Think Like a Historian: Introduction to the Halifax Explosion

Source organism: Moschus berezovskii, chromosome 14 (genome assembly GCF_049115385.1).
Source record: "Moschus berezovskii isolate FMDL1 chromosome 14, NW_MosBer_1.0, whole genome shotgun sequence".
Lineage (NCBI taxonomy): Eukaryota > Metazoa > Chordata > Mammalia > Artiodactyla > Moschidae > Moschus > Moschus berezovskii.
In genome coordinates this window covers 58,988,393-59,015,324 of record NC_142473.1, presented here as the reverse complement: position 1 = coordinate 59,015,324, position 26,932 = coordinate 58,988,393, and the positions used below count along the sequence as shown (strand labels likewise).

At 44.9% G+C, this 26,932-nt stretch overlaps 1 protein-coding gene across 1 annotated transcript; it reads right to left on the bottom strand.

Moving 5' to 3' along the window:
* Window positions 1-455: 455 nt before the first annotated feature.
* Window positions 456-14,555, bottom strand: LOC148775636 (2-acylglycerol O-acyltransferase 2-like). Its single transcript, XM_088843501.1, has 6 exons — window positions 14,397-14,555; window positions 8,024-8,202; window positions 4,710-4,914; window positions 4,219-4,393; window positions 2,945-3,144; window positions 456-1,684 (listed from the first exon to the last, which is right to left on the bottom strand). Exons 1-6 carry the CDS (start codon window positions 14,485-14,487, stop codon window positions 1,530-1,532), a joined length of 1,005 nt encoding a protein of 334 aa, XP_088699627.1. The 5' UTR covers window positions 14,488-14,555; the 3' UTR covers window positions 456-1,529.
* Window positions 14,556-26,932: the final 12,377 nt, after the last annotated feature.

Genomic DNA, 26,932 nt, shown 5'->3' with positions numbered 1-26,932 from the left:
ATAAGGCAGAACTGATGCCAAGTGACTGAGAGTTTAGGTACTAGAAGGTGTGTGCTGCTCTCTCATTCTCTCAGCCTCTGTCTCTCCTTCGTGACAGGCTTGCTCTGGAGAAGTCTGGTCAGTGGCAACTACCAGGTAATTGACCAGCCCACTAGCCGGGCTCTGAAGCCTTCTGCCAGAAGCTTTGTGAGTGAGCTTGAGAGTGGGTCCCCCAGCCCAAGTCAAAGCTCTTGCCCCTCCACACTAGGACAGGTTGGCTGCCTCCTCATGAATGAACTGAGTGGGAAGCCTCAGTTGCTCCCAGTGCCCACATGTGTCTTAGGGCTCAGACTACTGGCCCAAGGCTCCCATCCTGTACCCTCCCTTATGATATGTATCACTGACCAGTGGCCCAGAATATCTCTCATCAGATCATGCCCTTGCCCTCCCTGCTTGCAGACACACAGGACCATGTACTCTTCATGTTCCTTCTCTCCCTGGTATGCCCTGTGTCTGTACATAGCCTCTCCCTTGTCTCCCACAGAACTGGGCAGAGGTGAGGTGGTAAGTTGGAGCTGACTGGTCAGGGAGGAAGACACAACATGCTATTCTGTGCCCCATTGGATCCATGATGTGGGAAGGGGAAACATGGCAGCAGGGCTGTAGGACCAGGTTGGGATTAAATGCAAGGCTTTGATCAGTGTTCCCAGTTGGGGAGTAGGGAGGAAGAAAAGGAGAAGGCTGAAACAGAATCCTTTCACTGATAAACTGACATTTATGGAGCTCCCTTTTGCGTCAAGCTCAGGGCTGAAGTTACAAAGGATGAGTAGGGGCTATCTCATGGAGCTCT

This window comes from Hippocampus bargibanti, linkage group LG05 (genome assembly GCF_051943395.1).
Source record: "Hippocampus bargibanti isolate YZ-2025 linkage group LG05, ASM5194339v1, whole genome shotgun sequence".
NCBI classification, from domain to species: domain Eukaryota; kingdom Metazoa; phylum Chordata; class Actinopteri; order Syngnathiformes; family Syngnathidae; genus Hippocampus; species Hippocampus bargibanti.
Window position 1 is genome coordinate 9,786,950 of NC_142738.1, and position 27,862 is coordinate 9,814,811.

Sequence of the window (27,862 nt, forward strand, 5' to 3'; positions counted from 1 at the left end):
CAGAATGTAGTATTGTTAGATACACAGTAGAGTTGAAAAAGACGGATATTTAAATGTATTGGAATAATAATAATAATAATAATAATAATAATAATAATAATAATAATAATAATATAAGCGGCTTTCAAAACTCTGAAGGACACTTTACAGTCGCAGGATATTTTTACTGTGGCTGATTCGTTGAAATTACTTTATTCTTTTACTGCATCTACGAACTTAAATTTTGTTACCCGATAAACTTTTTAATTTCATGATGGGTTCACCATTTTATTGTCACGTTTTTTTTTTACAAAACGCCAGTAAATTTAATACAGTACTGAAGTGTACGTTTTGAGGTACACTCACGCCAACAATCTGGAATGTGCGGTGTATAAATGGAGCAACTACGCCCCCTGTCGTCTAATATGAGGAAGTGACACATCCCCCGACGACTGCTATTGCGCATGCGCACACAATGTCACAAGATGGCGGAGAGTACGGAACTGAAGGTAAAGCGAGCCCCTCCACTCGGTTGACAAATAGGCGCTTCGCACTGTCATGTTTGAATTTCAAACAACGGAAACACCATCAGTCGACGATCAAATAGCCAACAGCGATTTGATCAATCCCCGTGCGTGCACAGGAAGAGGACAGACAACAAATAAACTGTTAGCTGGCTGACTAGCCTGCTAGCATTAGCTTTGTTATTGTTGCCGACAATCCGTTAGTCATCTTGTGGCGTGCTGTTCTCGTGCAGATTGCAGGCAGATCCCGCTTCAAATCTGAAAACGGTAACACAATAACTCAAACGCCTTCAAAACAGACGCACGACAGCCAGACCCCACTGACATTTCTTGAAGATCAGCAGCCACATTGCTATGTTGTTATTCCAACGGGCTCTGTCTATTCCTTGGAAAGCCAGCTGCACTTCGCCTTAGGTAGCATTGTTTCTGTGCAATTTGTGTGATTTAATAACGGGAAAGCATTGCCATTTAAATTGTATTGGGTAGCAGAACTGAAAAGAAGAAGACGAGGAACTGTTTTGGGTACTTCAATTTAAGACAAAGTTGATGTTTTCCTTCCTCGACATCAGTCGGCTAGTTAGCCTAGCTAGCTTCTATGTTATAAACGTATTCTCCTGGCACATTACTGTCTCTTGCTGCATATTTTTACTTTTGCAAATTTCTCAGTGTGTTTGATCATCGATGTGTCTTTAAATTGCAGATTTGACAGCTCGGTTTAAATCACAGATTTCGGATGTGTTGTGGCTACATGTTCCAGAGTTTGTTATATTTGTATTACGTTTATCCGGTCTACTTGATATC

Inference : An inference is an educated guess, based on evidence and reason. 1. Using your notes from the I See, I Think, I Wonder Chart , draw three conclusions that answer the guiding question: What can we learn from Arthur Lismer’s sketches about people’s experiences during the Explosion? 2. Discuss your conclusions in small groups. Are your findings similar to or different from those of other groups? 3. Have a class discussion. D) REACHING CONCLUSIONS Compare one of Lismer’s sketches with a similar photograph in the Image Comparison Supplement in the Arthur Lismer Worksheets Package on the Education Portal . 1. Working in pairs, choose an image set from the available photographs and sketches to compare. Record notes about the details in each of the images in the Finding Proof Chart in the Arthur Lismer Worksheets Package . 2. Consider the similarities and differences that you found and discuss your findings with another pair. • Are the images more similar or different? • What are the most important similarities or differences? • Are there inconsistencies? • What does comparing images of the event reveal to you about the Halifax Explosion? Write a brief caption for a sketch and a photograph from each artist’s perspective. Modification Contextualizing a primary source involves placing the source in space and time. Examining the context of a source helps us situate one piece of evidence in the wider picture of history. To analyze Arthur Lismer’s sketches as evidence from the past, it is important to consider them within the events of the time. 5. ARTHUR LISMER: SKETCHES A biography of Arthur Lismer is available in the Arthur Lismer Worksheets Package on the Education Portal . In the following activities, you will work toward a better understanding of the experiences of people who survived the Halifax Explosion. To begin, watch and listen carefully to the “Halifax Explosion in Sketches” video. After watching the video, share your responses with the class (including connections, questions, etc.). As you work through the activities in this section, keep in mind the following guiding question: Guiding Question: How do Arthur Lismer’s sketches provide a deeper understanding of the experiences of people who lived through the Halifax Explosion? Teacher Tip : Download the 3D Primary Source Pyramid from the Education Portal . Have students assemble a pyramid to help guide their analysis. Studying the details of a sketch can reveal a deeper understanding of Lismer’s perspective and the Halifax Explosion itself. In pairs, select a sketch to analyze. Use the I See, I Think, I Wonder Chart i n the Arthur Lismer Worksheets Package to record your observations as you work through the steps below. 1. Study the image closely. Cover three-quarters of the image with a piece of paper, and focus on one quadrant at a time to examine the details. 2. Working independently, begin with the “I See” section of the chart. Think about the following questions and record your observations in the “I See” section: • Who is in the image? Consider age, gender, social or familial role(s). • What details do you see? Consider the actions and expressions of figures, and the buildings or landscapes depicted. • What is the mood and tone? Consider the composition, and techniques like lines, shading and colour. 3. Next, work with your partner on the “I Think” section. Building on what you recorded in the “I See” section, develop inferences [see below] about what the sketch communicates, what Lismer’s intentions may have been, or what it might tell us about the Explosion. Which details do you think tell us the most about the experiences of people who lived through the Explosion? 4. Do you still have questions about what is going on in the sketch? List your questions in the “I Wonder” section. 5. Come together as a class to discuss your findings. 1. Working in pairs, review the Arthur Lismer Sketches Collection in the Arthur Lismer Worksheets Package on the Education Portal . 2. Using your knowledge and notes from Activities 1 and 2 in this guide, assess what evidence you can see in Lismer’s sketches of the Explosion. Consider the following questions: • Is the broader historical context of the First World War visible in Lismer’s sketches? • Is it obvious that these sketches depict the Halifax Explosion? Or could they be depicting another event? 3. Discuss your findings as a class. B) CONTEXT A.Y. Jackson, Fred Varley, Lawren Harris, Barker Fairley, Frans Johnston, Arthur Lismer, J.E.H. Macdonald at the Arts and Letters Club (courtesy Archives of Ontario/F 1066-6/I0010313). Arthur Lismer, A.R.C.A. (courtesy Archives of Ontario/ F 1075-12-0-0-53/I0007820). The 5W s After watching the “ Halifax Explosion in Sketches ” video, complete the 5Ws chart to record your findings and organize your thoughts. 1. Use the 5Ws Chart i n the Arthur Lismer Worksheets Package to record your answers. • Who is the artist? • When and where were the sketches created? • What do they communicate? • Why were they created? 2. What questions do you have? 3. Discuss your findings as a class. Note to educators: Assign students one of the images in the Arthur Lismer Sketches Collection to analyze. C) EXPLORING E) FINDING PROOF A)